Judah, you are he whom your brothers shall praise: your hand shall be in the neck of your enemies…
The first verse of Jacob's blessing on Judah begins with the final triumph of the tribe and victory over all its foes. It then descends to details as to how this victory will be accomplished. As we look at it let us read in it the history of the Lion of the tribe of Judah. There are consecutive stages in the verses, beginning with the highest in the first line of the first verse of the text: "Judah, thou art he whom thy brethren shall praise." The order of these verses is one of constant occurrence in the Bible. The issue, great, grand, and glorious, is first stated, then we descend to the details by which it is brought about. "Thou art he whom thy brethren shall praise." Praise is the final note and the never ending one to the Lord Jesus Christ. It begins when the soul is first brought to know experimentally the Lord Jesus Christ, in His Person and in His work, as the Lion of the tribe of Judah. Praise for the pardon of all guilt and the forgiveness of all sin through the precious blood of Jesus. Praise for that wondrous love that has stooped down to our lowest condition and lifted us up out of the pit of corruption to His throne of glory. And whence is the source of all this joy and praise now and hereafter? We have it in the next clause: "Thy hand shall be in the neck of Thine enemies." It is that hand of which we read so much in God's Word. "He laid His right hand upon me." "And Jesus stretched forth His hand." These and such passages tell us what it means. It is Christ putting forth His power over every foe. He conquered death and hell. He conquers still every foe thou hast. Therefore it is that "Thy Father's children bow down to Thee." For whom have we in heaven or on earth like Him! There is none like Thee! Lord, to whom shall we go? Let every tongue be vocal with Thy praise, every heart bow down at Thy feet. Let all our powers, all that is nearest and dearest, be laid there. Yes, "the father's children shall bow down before Him." The whole of Israel and Judah shall bow down before Jesus. He is their Messiah and their King. But observe further how this is brought about. "Judah is a lion's whelp: from the prey, my son, thou art gone up: he stooped down, he couched as a lion and as an old lion: who shall rouse him up?" The words point to something far greater and deeper in spiritual import. In this graphic picture we behold the Lion of the tribe of Judah, the Lord Jesus Christ. In the young lion ripening into full strength as a growing lion, and becoming the ancestor of the lion tribe, we see the growth of this Lion from infancy to manhood. "He shall grow up before Him as a tender plant and as a root out of a dry ground." "But thou, Bethlehem Ephratah, though thou be little among the thousands of Judah, yet out of thee shall He come forth unto Me that is to be ruler in Israel, whose goings forth have been from of old from everlasting. And the remnant of Jacob shall be among the Gentiles in the midst of many people as alien among the beasts of the forest, as a young lion among the flocks of sheep: who, if he go through, both treadeth down and teareth in pieces, and none can deliver" (Micah 5:2-8). "He couched; he lay down as a lion, and as a great lion; who shall stir him up?" (Numbers 24:9). In all these passages we see the Lion of the tribe of Judah going forth at the head, and as the Leader of His people Israel. And what is the meaning of the lion seizing its prey and then ascending to its lair in the mountains? What but that same Lion of the tribe of Judah, the Son of God from heaven, seizing its prey and conquering it, when He laid down His life on the cross. There He met every foe, and gained His great victory over the devil, over sin and death and the grave. There He seized the prey, and from that great fight and victory "He went up" — up to His Father's throne as man's great Representative. And so we have Him brought before us (Revelation 5:5, 6) in the double character as the Lamb of God, the Sin-bearer of the human race, and in the royal dignity of the Lion of the tribe of Judah. Yes, our Jesus went up from the prey, and as He went up, ten thousand times ten thousands of angels uttered their voices, "Lift up your heads, O ye gates; and be ye lift up, ye everlasting doors; and the King of Glory shall come in. Who is this King of Glory? The Lord, strong and mighty; the Lord, mighty in battle. Who is this King of Glory? The Lord of hosts, He is the King of Glory" (Psalm 24:7, 8, 10). But there is another figure in the picture drawn by Jacob. The figure of a lion is followed by that of a lioness, peculiarly fierce in defending its young. Have we not here the Lion of the tribe of Judah as the Avenger of His people, coming forth to execute judgment upon the nations? At present we see this Lion " stooping down," "couching," waiting for that moment when He shall come forth to seize upon the prey. "From the prey" He has indeed "gone up"; but He is to return again as the Lion of the tribe of Judah to "take vengeance on them that know not God, and that obey not the gospel of our Lord Jesus Christ" (2 Thessalonians 1:7-10; Romans 11:26; John 14:2, 3; Acts 1:11; Revelation 19:11-15; Matthew 23:39; Amos 3:11; Revelation 1:7; Hebrews 9:28; Isaiah 11:10, 11; Philippians 3:20, 21; 1 Thessalonians 4:16, 17; Zechariah 14:4, 5). But to pass on to the remaining portion of the text: "The sceptre shall not depart from Judah, nor a lawgiver from between his feet, till Shiloh come, and unto Him shall the gathering of the people be." A sceptre is the symbol of regal command, and, in its earliest form, it was a long staff which the king held in his hand when speaking in public assemblies; when he sat upon his throne he rested it " between his feet" inclining towards himself. The idea is that Judah was to have the rule, the chieftainship, till Shiloh came. We must also bear in mind that the coming of Shiloh was not to terminate the rule of Judah. It would then only attain to full dominion in the Person of the Lion of the tribe of Judah. Judah was to bear the sceptre with victorious lion-courage until, in the future Shiloh, the obedience of the nations came to Him, and through Him eventually widening into the peaceful government of the world. The term " Shiloh" is strikingly confirmatory of this view in relation to Christ and His work. Critically it means "rest," "peace," "quietness." So Christ is called the Prince of Peace (Isaiah 9:6). "In His time," it is said, "there shall be abundance of peace so long as the moon endureth" (Psalm 72:7). Again, "This Man shall be our peace" (Micah 5:5). Of Christ, it is said, "peace on earth" was sung by angels at His birth. His own words were, "Peace I leave with you; My peace I give unto you": "Come unto Me, all ye that are weary and heavy laden, and I will give you rest": and again, "Take My yoke upon you, and learn of Me: and ye shall find rest unto your souls": again, "These things have I spoken unto you that in Me ye might have peace." Peace, rest, and quietness, these are the meaning of "Shiloh," and they are all fulfilled in the Lord Jesus Christ. But let us mark another expression of Jacob's with reference to this Shiloh: "unto Him shall the gathering of the people be." Two meanings are wrapped up in these words. First, Shiloh is the Gatherer; and secondly, He gathers to Himself. Mark how our blessed Lord confirms this Himself: "I, if I be lifted up from the earth, will draw all men unto Me." This the Lord Jesus is doing now in grace; but the full accomplishment has not yet taken place. The time is drawing near when "all kings shall bow down before Him, all nations shall serve Him." "As I live, saith the Lord, to Me every knee shall bow, every tongue shall confess." And the time is at hand. We can even now hear the sound of His chariot wheels in the distance. The Church's journey is nearly done. All things tell us that the morning is at hand, and with that morning the joyous greeting and the eternal gladness, the sun that shall no more go down, and the hallelujahs of a multitude that no man can number meeting in the house of their Father to go no more out. Blessed morning, long expected! Hasten thy dawning upon our troubled world; Yea, "come, Lord Jesus, come quickly!" But to revert once more to Jacob's blessing on Judah. Observe the superabundance of Judah's blessings, and their deep spiritual import: "binding his foal unto the vine; and his ass's colt unto the choice vine; he washed his garments in wine, and his clothes in the blood of grapes." "His eyes shall be red with wine, and his teeth white with milk." Judah is here depicted as having attained, even before the coming of Shiloh, to a rest acquired by victory over surrounding foes, and enjoying in peaceful repose the abundance of his inheritance. But such a view is far from exhausting the words here brought before us. Indeed, in no full sense were they ever realized in the tribe of Judah. It is to the many and great spiritual blessings of the Lion of the tribe of Judah these words refer. We read of "the love of Christ that passeth knowledge"; of "joy unspeakable and full of glory"; that if all the things about Jesus were to be written "the world itself could not contain the books that should be written;" that "eye hath not seen, nor ear heard, neither have entered into the heart of man to conceive, the things that God hath prepared for them that love Him." And let us notice, every one of these blessings are directly connected with Christ Himself. The word "His," which runs through these verses, shows us this. "His eyes red"; "His teeth white"; "His garments washed in wine"; "His clothes in the blood of grapes." Such expressions remind us of the Song of Solomon, in which the Beloved is described in similar language. They all show us the preciousness of the Person of the Lord Jesus; just as the beloved apostle loved to dwell upon it in his description in Revelation 1:13-16.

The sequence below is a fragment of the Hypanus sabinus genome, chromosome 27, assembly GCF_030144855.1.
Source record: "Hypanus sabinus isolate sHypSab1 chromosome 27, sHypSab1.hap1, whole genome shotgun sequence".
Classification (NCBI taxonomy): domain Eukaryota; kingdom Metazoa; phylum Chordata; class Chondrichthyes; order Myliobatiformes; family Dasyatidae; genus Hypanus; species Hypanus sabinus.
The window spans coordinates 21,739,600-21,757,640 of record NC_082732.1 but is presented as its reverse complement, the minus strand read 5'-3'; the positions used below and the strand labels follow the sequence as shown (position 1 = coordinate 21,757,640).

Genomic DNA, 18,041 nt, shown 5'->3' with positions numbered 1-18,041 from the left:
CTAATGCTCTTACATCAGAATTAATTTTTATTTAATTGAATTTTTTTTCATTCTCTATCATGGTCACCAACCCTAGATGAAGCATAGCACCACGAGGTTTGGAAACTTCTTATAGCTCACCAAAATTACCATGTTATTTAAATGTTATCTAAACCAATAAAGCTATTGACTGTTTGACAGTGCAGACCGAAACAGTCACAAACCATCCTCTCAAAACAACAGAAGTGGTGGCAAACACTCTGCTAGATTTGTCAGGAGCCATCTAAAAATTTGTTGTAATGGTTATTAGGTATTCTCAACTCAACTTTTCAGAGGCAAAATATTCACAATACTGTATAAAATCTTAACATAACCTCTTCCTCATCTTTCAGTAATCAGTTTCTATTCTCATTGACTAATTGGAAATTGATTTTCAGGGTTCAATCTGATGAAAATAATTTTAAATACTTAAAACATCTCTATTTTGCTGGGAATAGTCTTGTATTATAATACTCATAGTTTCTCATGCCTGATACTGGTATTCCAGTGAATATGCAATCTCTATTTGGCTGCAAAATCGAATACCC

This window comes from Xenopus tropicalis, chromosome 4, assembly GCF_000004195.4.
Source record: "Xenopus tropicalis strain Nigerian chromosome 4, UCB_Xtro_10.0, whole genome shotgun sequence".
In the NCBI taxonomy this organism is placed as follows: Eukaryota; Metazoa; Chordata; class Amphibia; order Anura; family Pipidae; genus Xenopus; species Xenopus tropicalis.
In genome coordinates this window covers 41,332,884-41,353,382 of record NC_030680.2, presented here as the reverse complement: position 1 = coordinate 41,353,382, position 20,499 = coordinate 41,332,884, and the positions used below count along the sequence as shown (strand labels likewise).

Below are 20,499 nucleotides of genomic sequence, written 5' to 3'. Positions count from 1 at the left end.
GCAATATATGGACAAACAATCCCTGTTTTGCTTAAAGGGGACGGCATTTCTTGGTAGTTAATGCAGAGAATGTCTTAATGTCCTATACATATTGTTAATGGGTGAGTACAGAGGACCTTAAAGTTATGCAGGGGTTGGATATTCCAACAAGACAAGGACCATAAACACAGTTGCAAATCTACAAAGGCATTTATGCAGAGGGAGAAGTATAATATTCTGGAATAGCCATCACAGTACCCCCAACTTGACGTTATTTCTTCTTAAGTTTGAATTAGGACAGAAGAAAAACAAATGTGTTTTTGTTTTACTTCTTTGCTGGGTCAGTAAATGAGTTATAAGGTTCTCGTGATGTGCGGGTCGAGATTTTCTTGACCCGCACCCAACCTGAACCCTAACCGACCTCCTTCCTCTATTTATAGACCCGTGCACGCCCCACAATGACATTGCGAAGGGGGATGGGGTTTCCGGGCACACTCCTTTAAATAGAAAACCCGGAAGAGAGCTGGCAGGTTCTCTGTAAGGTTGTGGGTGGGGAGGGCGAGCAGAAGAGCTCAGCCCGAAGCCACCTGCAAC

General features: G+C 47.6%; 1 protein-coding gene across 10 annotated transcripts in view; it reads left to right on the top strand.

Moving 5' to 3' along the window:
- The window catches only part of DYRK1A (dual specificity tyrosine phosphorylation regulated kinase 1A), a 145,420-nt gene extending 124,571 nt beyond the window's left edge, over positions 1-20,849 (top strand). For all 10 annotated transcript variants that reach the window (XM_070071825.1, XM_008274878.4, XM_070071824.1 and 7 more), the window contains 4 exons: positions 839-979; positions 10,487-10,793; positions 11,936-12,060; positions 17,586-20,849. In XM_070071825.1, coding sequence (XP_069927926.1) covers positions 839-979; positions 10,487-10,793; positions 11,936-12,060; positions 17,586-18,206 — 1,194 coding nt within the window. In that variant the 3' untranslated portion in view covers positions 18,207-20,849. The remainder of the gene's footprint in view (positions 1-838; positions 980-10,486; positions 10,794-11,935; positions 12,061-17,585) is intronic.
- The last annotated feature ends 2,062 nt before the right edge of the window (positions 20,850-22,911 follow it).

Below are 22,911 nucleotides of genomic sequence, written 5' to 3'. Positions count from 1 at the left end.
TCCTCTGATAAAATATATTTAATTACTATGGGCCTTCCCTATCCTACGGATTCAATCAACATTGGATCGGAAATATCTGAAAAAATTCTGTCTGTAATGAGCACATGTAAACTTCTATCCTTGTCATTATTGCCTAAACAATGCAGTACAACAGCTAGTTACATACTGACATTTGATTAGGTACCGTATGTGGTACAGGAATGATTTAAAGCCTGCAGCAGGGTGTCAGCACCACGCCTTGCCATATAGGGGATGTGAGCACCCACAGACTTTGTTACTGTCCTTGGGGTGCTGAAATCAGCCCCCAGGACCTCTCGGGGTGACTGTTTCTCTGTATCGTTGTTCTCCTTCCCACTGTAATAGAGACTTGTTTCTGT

(F. Whitfield, M. A.)
Parallel VersesKJV: Judah, thou art he whom thy brethren shall praise: thy hand shall be in the neck of thine enemies; thy father's children shall bow down before thee.